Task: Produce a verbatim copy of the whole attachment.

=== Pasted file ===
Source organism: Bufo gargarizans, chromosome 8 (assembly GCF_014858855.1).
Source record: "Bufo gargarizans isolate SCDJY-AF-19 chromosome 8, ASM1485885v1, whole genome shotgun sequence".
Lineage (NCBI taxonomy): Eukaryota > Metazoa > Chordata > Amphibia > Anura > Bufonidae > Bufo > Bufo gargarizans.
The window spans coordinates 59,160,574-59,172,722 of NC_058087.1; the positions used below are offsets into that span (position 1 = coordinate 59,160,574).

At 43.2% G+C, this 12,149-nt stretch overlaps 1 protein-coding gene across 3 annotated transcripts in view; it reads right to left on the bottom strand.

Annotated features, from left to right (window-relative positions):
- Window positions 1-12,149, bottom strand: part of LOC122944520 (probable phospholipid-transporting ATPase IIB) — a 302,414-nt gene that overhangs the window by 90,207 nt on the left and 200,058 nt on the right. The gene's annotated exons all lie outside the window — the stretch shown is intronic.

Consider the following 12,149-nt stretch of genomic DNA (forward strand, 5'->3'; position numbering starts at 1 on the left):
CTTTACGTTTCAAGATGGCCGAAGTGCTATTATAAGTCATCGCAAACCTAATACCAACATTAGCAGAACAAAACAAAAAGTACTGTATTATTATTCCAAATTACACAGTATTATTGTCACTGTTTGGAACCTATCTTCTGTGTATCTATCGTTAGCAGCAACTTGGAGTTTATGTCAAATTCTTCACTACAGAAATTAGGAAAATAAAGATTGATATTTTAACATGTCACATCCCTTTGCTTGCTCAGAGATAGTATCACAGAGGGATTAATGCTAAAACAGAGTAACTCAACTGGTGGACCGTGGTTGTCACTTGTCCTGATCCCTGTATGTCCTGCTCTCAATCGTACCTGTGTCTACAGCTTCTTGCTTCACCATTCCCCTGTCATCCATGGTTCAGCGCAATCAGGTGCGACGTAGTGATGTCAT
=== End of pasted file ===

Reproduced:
Source organism: Bufo gargarizans, chromosome 8 (assembly GCF_014858855.1).
Source record: "Bufo gargarizans isolate SCDJY-AF-19 chromosome 8, ASM1485885v1, whole genome shotgun sequence".
Lineage (NCBI taxonomy): Eukaryota > Metazoa > Chordata > Amphibia > Anura > Bufonidae > Bufo > Bufo gargarizans.
The window spans coordinates 59,160,574-59,172,722 of NC_058087.1; the positions used below are offsets into that span (position 1 = coordinate 59,160,574).

At 43.2% G+C, this 12,149-nt stretch overlaps 1 protein-coding gene across 3 annotated transcripts in view; it reads right to left on the bottom strand.

Annotated features, from left to right (window-relative positions):
- Window positions 1-12,149, bottom strand: part of LOC122944520 (probable phospholipid-transporting ATPase IIB) — a 302,414-nt gene that overhangs the window by 90,207 nt on the left and 200,058 nt on the right. The gene's annotated exons all lie outside the window — the stretch shown is intronic.

Consider the following 12,149-nt stretch of genomic DNA (forward strand, 5'->3'; position numbering starts at 1 on the left):
CTTTACGTTTCAAGATGGCCGAAGTGCTATTATAAGTCATCGCAAACCTAATACCAACATTAGCAGAACAAAACAAAAAGTACTGTATTATTATTCCAAATTACACAGTATTATTGTCACTGTTTGGAACCTATCTTCTGTGTATCTATCGTTAGCAGCAACTTGGAGTTTATGTCAAATTCTTCACTACAGAAATTAGGAAAATAAAGATTGATATTTTAACATGTCACATCCCTTTGCTTGCTCAGAGATAGTATCACAGAGGGATTAATGCTAAAACAGAGTAACTCAACTGGTGGACCGTGGTTGTCACTTGTCCTGATCCCTGTATGTCCTGCTCTCAATCGTACCTGTGTCTACAGCTTCTTGCTTCACCATTCCCCTGTCATCCATGGTTCAGCGCAATCAGGTGCGACGTAGTGATGTCAT